This in turn reflects the political paradox of the new Iraqi assembly. To some, the proposal by INA will no doubt come across as superficially constructive and even “moderate”, since it would involve other blocs in selecting the premier: The Obama administration and the UN agency in Iraq, UNAMI, seem particularly fond of this kind of approach. A closer look, however, reveals that this is in fact a deliberate attempt by a medium-sized entity to outmanoeuvre the two biggest winning entities and their popular prime ministerial candidates: Iraqiyya headed by Ayad Allawi (91 seats) and SLA headed by Nuri al-Maliki (89 seats). In brief, INA fears that Maliki will seek to dominate the internal Shiite nomination process (where he is backed by a more coherent leadership group than INA which at least can block others even if they cannot impose Maliki), whereas INA is only interested in government participation by Iraqiyya as token “Sunni” representation. As such, this is a continuation of the campaign initiated by pro-Iranian forces in 2009 to attack what they saw as the biggest threat against Iranian hegemony in Iraq: The tentative autonomy of Nuri al-Maliki and the nationalist agenda of Ayad Allawi, both of which threatened to upset the formula of ethno-sectarian power-sharing favoured by Iran in which a broad Shiite coalition would always dominate.

The paradox is of course that Allawi and Maliki could have easily escaped the attempt by INA to unconstitutionally dethrone both of them from the prime ministerial position by simply making friends with each other. Under that scenario, they could form a viable, strong and reasonably coherent centralist and anti-federal government with a backing of 180 deputies – with no need to placate centrifugal forces such as the two biggest Kurdish parties, ISCI and Iran, and with far better prospects of actually getting a parliamentary speaker and president elected than those ambitious power-sharing visions that aim at a majority of more than 200 (just 163 is in fact needed to win a run-off; not 216 or two-thirds which is only an aspirational goal) and moreover intend to try to meet Kurdish demands that are likely to prove impossible. Interestingly, there are signs that this idea is finally gaining some traction, with sudden meetings between Allawi and Maliki just as the new Shiite alliance declared its new name, and with a legal advisor close to Maliki, Tariq Harb, even suggesting that this kind of alliance would be the most logical. At the same time, INA websites keep publishing slander about Maliki and some of his allies like Khalid al-Atiyya, again suggesting limits to their new marriage and its ability to survive in the real world. Already today, there was reportedly a meeting between the “bloc leaders” of the parliament prior to the gathering of the assembly itself, and unless the Shiites were represented by a single leader at that meeting they did in fact already violate their claim to constitute the biggest bloc!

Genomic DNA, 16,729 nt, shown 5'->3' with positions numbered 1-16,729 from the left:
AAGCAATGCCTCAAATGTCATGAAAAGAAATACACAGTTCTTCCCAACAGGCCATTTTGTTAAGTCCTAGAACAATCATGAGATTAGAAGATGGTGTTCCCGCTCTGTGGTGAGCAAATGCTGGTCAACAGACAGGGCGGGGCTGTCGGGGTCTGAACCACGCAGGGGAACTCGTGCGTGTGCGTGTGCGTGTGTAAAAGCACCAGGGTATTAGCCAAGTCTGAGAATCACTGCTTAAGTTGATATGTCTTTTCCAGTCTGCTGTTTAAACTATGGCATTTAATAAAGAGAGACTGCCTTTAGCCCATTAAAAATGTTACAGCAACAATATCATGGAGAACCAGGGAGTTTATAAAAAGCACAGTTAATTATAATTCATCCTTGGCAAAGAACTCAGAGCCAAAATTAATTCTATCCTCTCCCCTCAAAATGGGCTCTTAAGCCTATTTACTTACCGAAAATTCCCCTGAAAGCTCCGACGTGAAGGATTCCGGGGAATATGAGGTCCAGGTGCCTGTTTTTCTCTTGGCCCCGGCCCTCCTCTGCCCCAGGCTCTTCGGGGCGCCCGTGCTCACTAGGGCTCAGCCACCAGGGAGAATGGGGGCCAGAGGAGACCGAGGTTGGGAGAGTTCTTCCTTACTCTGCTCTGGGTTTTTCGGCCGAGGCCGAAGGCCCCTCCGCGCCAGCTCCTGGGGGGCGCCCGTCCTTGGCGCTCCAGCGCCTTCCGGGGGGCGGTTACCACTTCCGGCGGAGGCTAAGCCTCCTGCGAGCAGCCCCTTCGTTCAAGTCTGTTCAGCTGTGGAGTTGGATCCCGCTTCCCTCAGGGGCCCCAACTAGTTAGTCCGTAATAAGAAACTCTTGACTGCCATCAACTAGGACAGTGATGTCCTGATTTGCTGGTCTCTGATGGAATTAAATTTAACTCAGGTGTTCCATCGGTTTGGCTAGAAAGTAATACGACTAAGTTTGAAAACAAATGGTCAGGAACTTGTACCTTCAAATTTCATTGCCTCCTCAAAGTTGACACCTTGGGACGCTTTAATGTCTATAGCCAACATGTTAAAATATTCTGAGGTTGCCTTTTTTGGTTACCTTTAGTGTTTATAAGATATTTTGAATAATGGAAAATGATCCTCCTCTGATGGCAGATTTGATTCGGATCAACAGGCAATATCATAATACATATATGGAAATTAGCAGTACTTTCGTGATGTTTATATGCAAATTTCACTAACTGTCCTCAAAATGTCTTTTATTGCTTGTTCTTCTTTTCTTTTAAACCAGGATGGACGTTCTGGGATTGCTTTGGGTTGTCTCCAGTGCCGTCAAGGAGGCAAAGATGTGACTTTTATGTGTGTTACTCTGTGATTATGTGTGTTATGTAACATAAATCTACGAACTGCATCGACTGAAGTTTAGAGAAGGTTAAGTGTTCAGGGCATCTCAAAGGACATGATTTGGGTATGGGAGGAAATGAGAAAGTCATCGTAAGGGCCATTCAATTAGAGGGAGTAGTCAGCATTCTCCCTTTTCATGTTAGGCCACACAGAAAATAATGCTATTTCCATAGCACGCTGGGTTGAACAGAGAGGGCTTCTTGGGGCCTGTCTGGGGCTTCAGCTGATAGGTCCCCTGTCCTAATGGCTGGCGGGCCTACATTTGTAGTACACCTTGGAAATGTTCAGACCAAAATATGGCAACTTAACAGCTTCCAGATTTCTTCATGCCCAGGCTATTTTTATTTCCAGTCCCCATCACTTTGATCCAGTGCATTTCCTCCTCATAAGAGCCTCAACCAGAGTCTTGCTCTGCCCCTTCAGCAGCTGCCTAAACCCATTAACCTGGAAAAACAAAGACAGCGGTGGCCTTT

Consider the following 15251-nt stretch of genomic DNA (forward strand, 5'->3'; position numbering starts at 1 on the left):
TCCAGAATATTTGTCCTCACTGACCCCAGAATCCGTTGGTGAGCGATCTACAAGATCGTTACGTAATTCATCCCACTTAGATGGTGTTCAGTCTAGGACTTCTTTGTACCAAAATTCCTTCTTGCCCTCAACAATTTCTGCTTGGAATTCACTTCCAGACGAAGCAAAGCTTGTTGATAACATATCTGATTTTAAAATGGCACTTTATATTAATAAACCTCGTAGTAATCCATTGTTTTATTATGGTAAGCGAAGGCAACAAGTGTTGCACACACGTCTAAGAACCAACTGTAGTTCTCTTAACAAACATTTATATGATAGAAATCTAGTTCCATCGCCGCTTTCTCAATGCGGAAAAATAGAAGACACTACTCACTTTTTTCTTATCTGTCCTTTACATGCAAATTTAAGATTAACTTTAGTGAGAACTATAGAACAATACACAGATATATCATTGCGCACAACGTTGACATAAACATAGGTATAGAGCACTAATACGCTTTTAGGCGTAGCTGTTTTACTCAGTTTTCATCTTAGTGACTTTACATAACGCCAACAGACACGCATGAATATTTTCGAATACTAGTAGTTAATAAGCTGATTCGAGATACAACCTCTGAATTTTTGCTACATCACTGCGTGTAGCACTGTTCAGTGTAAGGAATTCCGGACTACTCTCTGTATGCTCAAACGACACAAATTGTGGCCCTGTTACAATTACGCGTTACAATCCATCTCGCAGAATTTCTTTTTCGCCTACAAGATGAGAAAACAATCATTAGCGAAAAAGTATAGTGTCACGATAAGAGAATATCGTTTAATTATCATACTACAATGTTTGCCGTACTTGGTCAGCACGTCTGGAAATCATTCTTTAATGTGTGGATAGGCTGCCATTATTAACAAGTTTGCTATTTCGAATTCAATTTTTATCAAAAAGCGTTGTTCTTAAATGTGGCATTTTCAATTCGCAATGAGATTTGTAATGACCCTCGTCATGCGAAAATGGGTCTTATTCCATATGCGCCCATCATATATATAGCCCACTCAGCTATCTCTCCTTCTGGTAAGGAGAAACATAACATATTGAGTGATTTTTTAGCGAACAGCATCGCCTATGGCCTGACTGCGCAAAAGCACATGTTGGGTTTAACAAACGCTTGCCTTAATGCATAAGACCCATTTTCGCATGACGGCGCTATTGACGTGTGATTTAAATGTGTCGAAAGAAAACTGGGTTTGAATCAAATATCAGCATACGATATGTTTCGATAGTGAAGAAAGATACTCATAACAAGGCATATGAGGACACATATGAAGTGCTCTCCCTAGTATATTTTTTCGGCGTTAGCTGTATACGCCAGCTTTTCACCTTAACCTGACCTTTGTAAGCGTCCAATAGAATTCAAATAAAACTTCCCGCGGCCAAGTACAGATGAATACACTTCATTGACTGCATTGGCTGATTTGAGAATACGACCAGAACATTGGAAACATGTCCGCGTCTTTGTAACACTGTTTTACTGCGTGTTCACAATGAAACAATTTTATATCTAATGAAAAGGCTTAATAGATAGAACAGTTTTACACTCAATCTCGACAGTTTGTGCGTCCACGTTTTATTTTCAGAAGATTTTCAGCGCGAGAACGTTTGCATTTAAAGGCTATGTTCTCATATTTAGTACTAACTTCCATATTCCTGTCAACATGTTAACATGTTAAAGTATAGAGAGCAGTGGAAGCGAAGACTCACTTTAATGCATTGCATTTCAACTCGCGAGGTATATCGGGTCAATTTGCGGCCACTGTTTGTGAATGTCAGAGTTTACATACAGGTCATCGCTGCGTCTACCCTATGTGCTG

In short, the debate about the next Iraqi government remains focused on procedure and hasn’t even begun touching real issues such as ministerial appointments and a political programme. Unless Allawi and Maliki should suddenly discover the advantages of a bilateral pact, it is likely to remain like that for some time, with a protracted debate about a premier candidate destined to run its course inside the new Shiite alliance for some time. So far, the new creation has not even been able to agree on a bloc leader (which is a requirement under the bylaws of the Iraqi parliament), and with a 80% consensus target for any premier candidate it may take a while before a decision is reached or a collapse in negotiations is recognised. The longer this process takes, the more fictitious will the claim to status as the “biggest bloc” become, and it is not unlikely that the Kurds and/or Maliki will gradually regain an interest in Iraqiyya as a realistic coalition partner. Only at that point can a real discussion about the fundamentals of the next Iraqi government begin.